“Everybody knows that energy has something to do with climate — we need to transform our energy system. There’s very few people who realize that it’s just as, and maybe more, important to transform our food system,” said Katherine Richardson, director of the Sustainable Science Center at the University of Copenhagen in Denmark. Richardson, who was not part of the team producing the new study, added, “the food system is broken and needs to be fixed if we have any hope of feeding 9 to 10 billion.”

Already, half the planet’s ice-free land surface is devoted to livestock or the growing of feed for those animals, Richardson said. That’s an area equal to North and South America combined, she said. Rain forests are steadily being cleared for cropland. And the demand for food is increasing faster than the population: Rising income in China and many other formerly impoverished countries brings with it a higher demand for meat and other forms of animal protein. Some 70 percent of the world’s fresh water is already used in agriculture, and the demand for that water will intensify.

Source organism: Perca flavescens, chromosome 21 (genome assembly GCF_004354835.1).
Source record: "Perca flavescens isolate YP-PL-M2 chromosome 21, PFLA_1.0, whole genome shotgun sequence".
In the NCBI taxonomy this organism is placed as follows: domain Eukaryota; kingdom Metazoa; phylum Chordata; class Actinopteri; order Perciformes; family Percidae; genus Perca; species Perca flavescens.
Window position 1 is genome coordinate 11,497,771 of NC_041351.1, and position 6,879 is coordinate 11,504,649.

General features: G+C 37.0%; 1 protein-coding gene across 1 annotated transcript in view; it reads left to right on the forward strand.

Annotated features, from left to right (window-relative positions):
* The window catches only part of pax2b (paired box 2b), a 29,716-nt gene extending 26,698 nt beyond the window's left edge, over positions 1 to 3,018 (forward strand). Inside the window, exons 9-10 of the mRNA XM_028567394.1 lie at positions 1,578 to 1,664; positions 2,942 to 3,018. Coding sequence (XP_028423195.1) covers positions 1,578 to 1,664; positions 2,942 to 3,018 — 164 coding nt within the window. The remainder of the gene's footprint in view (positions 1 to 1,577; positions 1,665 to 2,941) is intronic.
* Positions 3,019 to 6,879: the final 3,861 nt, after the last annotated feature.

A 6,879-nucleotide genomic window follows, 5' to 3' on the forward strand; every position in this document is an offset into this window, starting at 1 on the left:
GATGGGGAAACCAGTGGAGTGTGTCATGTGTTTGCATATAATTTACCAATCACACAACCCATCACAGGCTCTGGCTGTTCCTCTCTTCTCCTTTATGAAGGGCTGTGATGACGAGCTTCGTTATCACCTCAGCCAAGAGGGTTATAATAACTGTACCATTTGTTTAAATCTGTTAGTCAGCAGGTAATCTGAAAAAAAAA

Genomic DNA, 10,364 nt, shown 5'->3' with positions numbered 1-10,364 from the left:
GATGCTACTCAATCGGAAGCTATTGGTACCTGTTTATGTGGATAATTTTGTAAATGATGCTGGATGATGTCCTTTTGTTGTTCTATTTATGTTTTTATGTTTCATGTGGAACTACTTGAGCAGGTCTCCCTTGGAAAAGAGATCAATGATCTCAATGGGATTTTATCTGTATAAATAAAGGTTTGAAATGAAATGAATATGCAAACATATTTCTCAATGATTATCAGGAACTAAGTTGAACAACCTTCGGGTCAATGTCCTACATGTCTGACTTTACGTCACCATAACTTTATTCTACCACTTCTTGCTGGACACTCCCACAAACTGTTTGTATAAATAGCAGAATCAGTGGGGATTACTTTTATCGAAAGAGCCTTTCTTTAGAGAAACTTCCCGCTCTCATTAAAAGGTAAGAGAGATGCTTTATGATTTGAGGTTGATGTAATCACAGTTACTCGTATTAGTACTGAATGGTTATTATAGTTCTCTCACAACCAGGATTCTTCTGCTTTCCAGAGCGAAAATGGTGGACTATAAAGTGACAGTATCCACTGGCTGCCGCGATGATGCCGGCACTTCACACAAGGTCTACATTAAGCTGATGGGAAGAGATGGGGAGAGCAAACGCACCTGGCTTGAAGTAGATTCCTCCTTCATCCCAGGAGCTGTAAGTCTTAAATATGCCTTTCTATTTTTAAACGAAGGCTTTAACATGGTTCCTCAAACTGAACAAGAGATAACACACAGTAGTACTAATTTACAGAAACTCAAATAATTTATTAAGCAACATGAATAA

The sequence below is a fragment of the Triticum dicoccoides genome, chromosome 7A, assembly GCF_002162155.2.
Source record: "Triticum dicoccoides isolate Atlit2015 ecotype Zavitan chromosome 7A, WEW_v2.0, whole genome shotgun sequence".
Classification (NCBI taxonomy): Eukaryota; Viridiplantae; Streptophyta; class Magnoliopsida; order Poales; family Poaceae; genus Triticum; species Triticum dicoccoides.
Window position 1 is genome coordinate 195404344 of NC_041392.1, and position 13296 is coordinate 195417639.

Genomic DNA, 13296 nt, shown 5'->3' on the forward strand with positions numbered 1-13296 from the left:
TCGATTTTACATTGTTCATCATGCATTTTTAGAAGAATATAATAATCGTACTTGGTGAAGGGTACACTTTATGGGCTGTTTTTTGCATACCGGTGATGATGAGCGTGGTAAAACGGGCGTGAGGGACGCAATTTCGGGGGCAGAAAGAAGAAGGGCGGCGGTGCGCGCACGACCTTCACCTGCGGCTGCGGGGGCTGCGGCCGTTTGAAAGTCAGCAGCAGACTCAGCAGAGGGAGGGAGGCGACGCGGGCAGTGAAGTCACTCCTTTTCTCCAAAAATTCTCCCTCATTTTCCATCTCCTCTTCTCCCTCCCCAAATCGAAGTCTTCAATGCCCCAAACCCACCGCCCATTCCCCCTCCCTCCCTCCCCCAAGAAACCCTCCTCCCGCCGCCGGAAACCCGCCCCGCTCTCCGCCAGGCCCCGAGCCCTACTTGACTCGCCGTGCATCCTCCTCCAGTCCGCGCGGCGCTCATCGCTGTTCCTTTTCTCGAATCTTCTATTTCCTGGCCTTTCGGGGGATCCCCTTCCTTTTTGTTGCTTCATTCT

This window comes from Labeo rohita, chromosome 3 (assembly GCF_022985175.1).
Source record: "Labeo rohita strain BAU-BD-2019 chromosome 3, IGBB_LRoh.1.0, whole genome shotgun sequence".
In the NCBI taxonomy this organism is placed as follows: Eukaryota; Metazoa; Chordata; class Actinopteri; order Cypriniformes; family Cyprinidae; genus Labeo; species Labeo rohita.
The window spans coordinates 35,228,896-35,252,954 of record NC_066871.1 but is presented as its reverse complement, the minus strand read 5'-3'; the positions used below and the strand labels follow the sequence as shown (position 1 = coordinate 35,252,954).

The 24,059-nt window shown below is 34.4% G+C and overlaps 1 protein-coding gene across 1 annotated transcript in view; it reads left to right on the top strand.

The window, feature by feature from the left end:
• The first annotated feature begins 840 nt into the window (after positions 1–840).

The Nature report, titled “Options for keeping the food system within environmental limits,” contends that, without targeted changes, pressures on various environmental systems will increase 50 to 90 percent by 2050 compared with 2010. There’s no simple solution, the authors write, but rather “a synergistic combination of measures” will be needed to limit the environmental damage.

One obvious measure is a change in diets. Researchers say meat production, which includes growing food specifically to feed to livestock, is an environmentally inefficient way to generate calories for human consumption. Moreover, ruminants such as cows are prodigious producers of methane as they digest food, and methane is a potent greenhouse gas. The report says greenhouse-gas emissions from the global food system could be reduced significantly if people reduce red-meat consumption and follow a diet built around fruits, vegetables, nuts and legumes.